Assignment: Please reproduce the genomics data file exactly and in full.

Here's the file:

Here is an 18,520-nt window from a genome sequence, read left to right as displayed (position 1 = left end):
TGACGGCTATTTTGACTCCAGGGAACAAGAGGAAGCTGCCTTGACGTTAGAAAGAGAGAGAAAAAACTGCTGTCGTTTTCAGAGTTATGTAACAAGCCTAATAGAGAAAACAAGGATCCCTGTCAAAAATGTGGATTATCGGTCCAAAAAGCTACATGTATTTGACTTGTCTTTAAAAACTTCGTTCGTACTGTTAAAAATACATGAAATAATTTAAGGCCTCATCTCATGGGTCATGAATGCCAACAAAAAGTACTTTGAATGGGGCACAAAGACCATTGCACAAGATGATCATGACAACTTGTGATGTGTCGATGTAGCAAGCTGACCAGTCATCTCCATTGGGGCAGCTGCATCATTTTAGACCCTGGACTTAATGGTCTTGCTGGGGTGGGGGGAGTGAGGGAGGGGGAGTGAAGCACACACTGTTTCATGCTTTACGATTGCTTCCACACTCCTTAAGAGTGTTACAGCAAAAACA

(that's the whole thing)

Here is an 18,520-nt window from a genome sequence, read left to right as displayed (position 1 = left end):
TGACGGCTATTTTGACTCCAGGGAACAAGAGGAAGCTGCCTTGACGTTAGAAAGAGAGAGAAAAAACTGCTGTCGTTTTCAGAGTTATGTAACAAGCCTAATAGAGAAAACAAGGATCCCTGTCAAAAATGTGGATTATCGGTCCAAAAAGCTACATGTATTTGACTTGTCTTTAAAAACTTCGTTCGTACTGTTAAAAATACATGAAATAATTTAAGGCCTCATCTCATGGGTCATGAATGCCAACAAAAAGTACTTTGAATGGGGCACAAAGACCATTGCACAAGATGATCATGACAACTTGTGATGTGTCGATGTAGCAAGCTGACCAGTCATCTCCATTGGGGCAGCTGCATCATTTTAGACCCTGGACTTAATGGTCTTGCTGGGGTGGGGGGAGTGAGGGAGGGGGAGTGAAGCACACACTGTTTCATGCTTTACGATTGCTTCCACACTCCTTAAGAGTGTTACAGCAAAAACA